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Wednesday, January 30, 2008

bug 263 - beware of DoubleClick in IE

Issue: #263
Affects: IE6, IE7, IE8, IE9 PP1, IE9 PP2, IE9 PP3
Fixed In: IE9 Platform Preview 4 both the extra mousedown and click events now fire!

Satus Update: IE9 Platform Preview 2 shows some improvement and actually does fire the 2nd mousedown event - however it still does not fire the 2nd click event.

Attempting to track events in the process of a doubleclick event in IE will be entertaining to say the least.

The normal sequence of events fired leading up to a doubleclick go as follows.

  • mousedown

  • mouseup

  • click

  • mousedown

  • mouseup

  • click

  • doubleclick

but in IE, if you doubleclick on a link, and image or any element, the events fired are:

  • mousedown

  • mouseup

  • click

  • mousedown

  • mouseup

  • click

  • doubleclick

Thats right, no second mousedown?, and no second click!
As a developer, if you are tracking mousedown, mouseup, and click events... you need to be aware of this because if your users doubleclick by accident any actions that are designed to "stop" onmouseup might try and reference something that wasn't started... and if the onclick was being used to quit listening for example... that event may never fire.


Double Click Me To Test!

Event Log

Known Workarounds: None.

Related Issues: None.

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Wednesday, January 23, 2008

Internet Explorer 8 (IE8) - Facts and Fiction

Microsoft is well underway with development of their new Web Browser Internet Explorer 8. As development moves ahead into the Alpha/Beta 1, Beta 2 RC1 testing stages this post will attempt to condense the knowns and the unknowns to give you a better idea of what to expect in IE8.

Release Schedule:

Operating System Support:

  • Microsoft Windows

    • Windows XP

    • Windows Vista
      The User Agent string was confirmed, it will be:

      • Mozilla/4.0 (compatible; MSIE 8.0; Windows NT 6.0)

Fixed / Implemented:

  • Passes ACID2 CSS Stress Test (1)

  • CSS display: table implemented (1)

  • HTML <abbr/> implemented (?)

  • Object Fallback (?)

  • Data URIs (?)

  • CSS position: fixed (1)

  • CSS generated content (?)

  • WBT (bug 101) - Fixed in IE8 Beta 1

  • WBT (bug 152) - Fixed Properly in IE8 Beta 2

  • WBT (bug 163) - Fixed in IE8 Beta 2

  • WBT (bug 190) - Fixed in IE8 Beta 2

  • WBT (bug 229) - Fixed in IE8 Beta 1

  • WBT (bug 341) - Fixed in IE8 Beta 1

  • WBT (bug 403) - Fixed in IE8 Beta 2

  • The following are untested, but according to IE8 DOM whitepapers (here) are apparently fixed! ;-)

    • getAttribute()!, setAttribute()!, getElementById()!, <button> element submits the correct value attribute!,

Remains Unfixed (e.g. Intentionally not fixed):

  • {nothing confirmed}

  • WBT (bug 126) - MSFT Status: Will not fix in IE8

  • WBT (bug 193) - Tested, Still Broken in IE8 Beta 1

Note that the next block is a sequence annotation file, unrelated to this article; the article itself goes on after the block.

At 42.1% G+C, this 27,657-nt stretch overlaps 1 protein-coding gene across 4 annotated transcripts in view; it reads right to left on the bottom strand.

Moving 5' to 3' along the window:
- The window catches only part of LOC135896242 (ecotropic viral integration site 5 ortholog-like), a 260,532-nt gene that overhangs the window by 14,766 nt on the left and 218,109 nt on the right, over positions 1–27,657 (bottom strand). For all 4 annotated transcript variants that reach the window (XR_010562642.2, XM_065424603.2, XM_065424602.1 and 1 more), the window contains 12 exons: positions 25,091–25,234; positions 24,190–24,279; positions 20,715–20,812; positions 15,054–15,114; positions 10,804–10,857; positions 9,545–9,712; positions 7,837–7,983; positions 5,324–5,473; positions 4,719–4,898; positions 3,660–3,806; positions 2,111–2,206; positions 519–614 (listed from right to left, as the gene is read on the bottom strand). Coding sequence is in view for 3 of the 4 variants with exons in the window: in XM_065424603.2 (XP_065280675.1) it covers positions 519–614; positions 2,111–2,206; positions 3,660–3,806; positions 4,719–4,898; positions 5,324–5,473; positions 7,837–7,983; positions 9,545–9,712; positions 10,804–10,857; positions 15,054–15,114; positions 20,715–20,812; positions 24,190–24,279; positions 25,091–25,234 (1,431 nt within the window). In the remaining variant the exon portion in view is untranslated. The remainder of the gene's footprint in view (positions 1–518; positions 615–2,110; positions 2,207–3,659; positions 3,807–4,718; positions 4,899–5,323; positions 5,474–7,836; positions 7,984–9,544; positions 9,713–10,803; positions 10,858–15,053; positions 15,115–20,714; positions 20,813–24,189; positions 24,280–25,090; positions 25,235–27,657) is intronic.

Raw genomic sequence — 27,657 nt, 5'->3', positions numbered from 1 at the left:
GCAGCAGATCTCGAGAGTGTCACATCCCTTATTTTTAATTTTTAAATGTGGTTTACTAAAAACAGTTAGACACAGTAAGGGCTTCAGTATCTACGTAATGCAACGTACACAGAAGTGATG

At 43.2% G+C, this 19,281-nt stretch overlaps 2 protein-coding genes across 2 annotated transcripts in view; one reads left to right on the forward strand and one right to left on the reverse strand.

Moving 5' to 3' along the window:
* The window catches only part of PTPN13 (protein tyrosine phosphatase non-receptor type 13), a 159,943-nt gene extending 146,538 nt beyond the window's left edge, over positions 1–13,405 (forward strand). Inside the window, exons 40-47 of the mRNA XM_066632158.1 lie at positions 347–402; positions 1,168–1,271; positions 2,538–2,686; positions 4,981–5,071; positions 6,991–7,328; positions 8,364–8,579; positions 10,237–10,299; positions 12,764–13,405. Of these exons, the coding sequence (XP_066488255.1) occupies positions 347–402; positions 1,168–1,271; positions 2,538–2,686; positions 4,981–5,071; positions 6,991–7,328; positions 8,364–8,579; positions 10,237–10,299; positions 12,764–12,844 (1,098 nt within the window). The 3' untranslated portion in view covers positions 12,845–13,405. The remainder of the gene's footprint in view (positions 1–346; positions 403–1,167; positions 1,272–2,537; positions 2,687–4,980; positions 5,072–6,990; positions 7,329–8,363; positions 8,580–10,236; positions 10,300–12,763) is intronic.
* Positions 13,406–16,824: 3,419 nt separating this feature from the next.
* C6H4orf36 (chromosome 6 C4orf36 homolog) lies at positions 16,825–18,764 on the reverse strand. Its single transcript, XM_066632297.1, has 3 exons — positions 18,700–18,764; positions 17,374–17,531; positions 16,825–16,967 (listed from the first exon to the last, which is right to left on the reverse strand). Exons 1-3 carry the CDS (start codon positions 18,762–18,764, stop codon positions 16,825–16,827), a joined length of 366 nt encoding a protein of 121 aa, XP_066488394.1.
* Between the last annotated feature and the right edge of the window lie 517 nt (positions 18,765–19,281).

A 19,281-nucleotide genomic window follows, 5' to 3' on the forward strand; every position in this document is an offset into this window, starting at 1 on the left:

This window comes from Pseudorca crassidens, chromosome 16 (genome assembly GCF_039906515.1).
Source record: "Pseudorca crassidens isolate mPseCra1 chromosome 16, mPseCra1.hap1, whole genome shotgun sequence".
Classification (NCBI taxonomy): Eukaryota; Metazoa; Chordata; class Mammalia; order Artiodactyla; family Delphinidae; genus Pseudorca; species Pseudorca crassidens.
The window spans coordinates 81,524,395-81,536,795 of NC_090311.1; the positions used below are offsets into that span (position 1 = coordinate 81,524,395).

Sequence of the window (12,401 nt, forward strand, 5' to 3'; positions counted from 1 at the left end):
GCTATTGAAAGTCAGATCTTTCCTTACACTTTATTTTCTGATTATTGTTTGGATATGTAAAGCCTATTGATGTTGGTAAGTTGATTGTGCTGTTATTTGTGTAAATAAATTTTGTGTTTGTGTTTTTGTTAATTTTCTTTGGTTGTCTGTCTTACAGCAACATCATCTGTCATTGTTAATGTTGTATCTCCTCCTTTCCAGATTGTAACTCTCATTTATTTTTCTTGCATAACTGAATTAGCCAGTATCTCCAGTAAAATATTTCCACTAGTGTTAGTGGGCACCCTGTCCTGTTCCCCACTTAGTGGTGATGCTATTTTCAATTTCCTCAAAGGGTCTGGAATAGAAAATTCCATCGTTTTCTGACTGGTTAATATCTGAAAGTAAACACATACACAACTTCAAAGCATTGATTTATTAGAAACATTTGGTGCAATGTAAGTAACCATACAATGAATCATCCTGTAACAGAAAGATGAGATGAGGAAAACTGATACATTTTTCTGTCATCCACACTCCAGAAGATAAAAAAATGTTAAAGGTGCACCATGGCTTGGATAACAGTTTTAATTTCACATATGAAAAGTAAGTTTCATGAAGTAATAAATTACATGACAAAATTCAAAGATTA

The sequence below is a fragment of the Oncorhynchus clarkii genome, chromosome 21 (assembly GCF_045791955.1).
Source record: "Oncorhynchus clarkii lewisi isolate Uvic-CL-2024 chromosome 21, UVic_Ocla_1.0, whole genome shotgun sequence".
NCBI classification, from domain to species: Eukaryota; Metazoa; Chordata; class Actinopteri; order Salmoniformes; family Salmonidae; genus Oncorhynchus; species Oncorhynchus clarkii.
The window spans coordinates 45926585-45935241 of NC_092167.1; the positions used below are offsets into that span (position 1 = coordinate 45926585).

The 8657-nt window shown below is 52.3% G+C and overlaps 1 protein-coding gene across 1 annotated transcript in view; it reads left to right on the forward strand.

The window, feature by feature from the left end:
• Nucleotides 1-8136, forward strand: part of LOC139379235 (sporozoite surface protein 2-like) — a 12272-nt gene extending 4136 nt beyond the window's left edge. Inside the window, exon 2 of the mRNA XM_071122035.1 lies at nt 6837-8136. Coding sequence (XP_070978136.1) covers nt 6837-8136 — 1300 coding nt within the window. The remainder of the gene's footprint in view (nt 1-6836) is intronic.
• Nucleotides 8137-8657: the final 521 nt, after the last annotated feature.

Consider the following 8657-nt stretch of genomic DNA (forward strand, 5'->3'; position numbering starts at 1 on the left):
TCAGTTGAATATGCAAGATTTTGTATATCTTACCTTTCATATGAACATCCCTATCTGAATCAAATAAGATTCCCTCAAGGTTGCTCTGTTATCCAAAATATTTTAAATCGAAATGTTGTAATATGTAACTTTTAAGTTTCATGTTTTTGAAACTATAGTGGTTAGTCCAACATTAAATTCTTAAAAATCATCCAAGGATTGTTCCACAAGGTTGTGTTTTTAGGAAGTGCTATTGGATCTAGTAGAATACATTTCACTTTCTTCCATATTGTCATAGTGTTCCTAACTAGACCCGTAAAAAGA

• WBT (bug 256) - Tested, Still Broken in IE8 Beta 1, IE8 Beta 2

  • WBT (bug 263) - Tested, Still Broken in IE8 Beta 1, IE8 Beta 2

  • WBT (bug 280) - Tested, Still Broken in IE8 Beta 1, IE8 Beta 2

  • WBT (bug 291) - Tested, Still Broken in IE8 Beta 1

  • WBT (bug 293) - Tested, Still Broken in IE8 Beta 1

Possibly Fixed?:

?.) Unknown
1.) In "IE8 Standards Mode"

IE8 Standards Mode:
The current trigger for IE8 Standards Mode is under heavy debate over on the IE Blog, A List Apart, WaSP, John Resig (jQuery), Dean Edwards, Robert O'Callahan (Mozilla), and Maciej Stachowiak (Safari). The proposal below *may* be revoked in favor of a more clever approach.

<meta http-equiv="X-UA-Compatible" content="IE=8"/>

or it can be sent as an HTTP header:

X-UA-Compatible: IE=8

or if you want to live on the bleeding edge, and always render in the strictest mode possible, use this meta tag:

<meta http-equiv="X-UA-Compatible" content="IE=edge"/>

Information Sources:
MSDN: Channel 9 Video with IE Team on ACID2 Test Milestone
A List Apart: Beyond Doctype
IE Blog: ACID2 | IE8 Standards Mode | User Agent String

WinVistaClub: IE8 Beta release date

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Friday, January 18, 2008

Bug or Feature? - Round One

Round One - Live .innerHTML in IE

Other rounds: [One|Two|Three|Four|Five]

We're adding a new post type here, called "Bug or Feature?". It highlights a particular behavior in one or more browsers, that, well, could be a Bug, or it could be a Feature... we'll open up the comments for your vote and opinion.

Ok, so what is the "Bug or Feature" for today? - Glad you asked.

In IE, if you ask for the .innerHTML of an element, you will get a 'DOM' fragment representing the inner HTML content (and every other browser will do the same). However there is a catch.

If I have the following HTML, I would expect it to return the same content:

Example HTML snippet:

<input type="text" name="yourname" value="first last" size="25"/>

Expected [div].innerHTML returned:

<INPUT size=25 value="first last" name=yourname>

Not quite what was entered, but in IE you'll get your tags in UPPERCASE, attributes with no spaces returned with no quotes, no "type" attribute if its a text field and no self closing tag "/" (slash).


If the user typed "Joe Bloggs" into the field after the page loaded, and you asked for the .innerHTML, (unlike other browsers) IE returns:

<INPUT size=25 value="Joe Bloggs" name=yourname>

Try it yourself.

Is this a Bug? Or a Feature?

Vote "Bug" or "Feature", and add your thoughts.

Tuesday, January 15, 2008

bug 251 - type more if you are not on port 80

Issue: #251
Affects: IE6, IE7